Usage: Bottles of oil of oregano (much like Vitamin D drops) are not cheap, but they will last for quite a while. Bottles can be purchased HERE for a reasonable price. The recommended dosage is 3-4 drops mixed with a bit of water or juice per day. The concentration of the oil is quite potent, so make sure it is diluted to avoid any damage to your esophagus or stomach lining. That being said, I do know several people who swear by putting a drop directly under their tongue every day.

Nutrients: Oil of oregano is rich in antioxidants which will help maintain good health by preventing damage caused by free radicals, such as cancer, heart disease and other infections. It has also been shown to combat organism infections such as E.coli and salmonella. Oregano oil contains multiple nutrients such as magnesium, vitamin C & E, iron, calcium and niacin, and due to its nutritious make-up and high antioxidants, a few drops can also help the aging progress by keeping free radicals at bay.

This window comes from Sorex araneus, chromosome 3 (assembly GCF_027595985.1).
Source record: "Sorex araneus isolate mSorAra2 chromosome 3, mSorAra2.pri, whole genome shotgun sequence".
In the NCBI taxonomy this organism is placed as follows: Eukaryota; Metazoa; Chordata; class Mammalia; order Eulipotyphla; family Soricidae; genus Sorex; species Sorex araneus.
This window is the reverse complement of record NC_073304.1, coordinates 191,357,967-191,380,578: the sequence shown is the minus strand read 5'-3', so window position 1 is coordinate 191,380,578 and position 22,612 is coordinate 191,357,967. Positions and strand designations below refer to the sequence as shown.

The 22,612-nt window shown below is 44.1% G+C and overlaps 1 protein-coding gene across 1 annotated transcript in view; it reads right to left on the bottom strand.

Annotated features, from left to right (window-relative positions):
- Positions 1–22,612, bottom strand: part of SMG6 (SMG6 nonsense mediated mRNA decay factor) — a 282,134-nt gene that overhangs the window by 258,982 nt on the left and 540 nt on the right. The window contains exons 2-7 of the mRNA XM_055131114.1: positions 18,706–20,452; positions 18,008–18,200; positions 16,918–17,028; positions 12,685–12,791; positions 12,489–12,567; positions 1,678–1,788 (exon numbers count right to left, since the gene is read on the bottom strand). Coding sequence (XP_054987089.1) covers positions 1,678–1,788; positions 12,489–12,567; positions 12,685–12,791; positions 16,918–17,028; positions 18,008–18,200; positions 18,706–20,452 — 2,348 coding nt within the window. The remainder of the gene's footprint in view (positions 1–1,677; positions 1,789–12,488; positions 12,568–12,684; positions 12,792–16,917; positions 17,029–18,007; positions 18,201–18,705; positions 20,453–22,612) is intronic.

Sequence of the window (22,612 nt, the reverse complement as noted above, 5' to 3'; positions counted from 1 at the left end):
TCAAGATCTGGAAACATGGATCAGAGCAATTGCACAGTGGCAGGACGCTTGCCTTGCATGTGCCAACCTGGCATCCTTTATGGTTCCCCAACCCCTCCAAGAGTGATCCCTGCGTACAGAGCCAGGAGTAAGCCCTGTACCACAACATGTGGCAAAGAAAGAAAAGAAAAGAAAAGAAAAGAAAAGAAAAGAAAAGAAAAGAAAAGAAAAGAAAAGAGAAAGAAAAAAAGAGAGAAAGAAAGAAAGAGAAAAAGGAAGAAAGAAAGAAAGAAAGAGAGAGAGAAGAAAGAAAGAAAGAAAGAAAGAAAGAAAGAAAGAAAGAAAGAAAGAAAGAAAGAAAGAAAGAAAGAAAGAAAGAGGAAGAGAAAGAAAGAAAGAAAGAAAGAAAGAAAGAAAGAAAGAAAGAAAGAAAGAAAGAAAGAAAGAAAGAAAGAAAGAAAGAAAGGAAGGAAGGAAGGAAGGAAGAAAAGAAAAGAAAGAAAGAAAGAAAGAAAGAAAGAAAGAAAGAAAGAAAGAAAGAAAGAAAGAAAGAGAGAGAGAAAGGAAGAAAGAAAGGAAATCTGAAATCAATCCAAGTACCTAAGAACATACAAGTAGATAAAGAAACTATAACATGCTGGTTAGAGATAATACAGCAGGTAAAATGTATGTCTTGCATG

Digestion: Oregano oil can also supplement certain nutrients and has digestive benefits as well. A healthy body begins in the gut, and oregano has been shown to help stimulate the flow of bile within the organs. Liquid chlorophyll is also amazing for gently detoxifying the digestive system on a daily basis.

Allergies: Seasonal allergies and other sensitivities can be combated with a few drops of oil providing long-term relief without any harsh side-effects.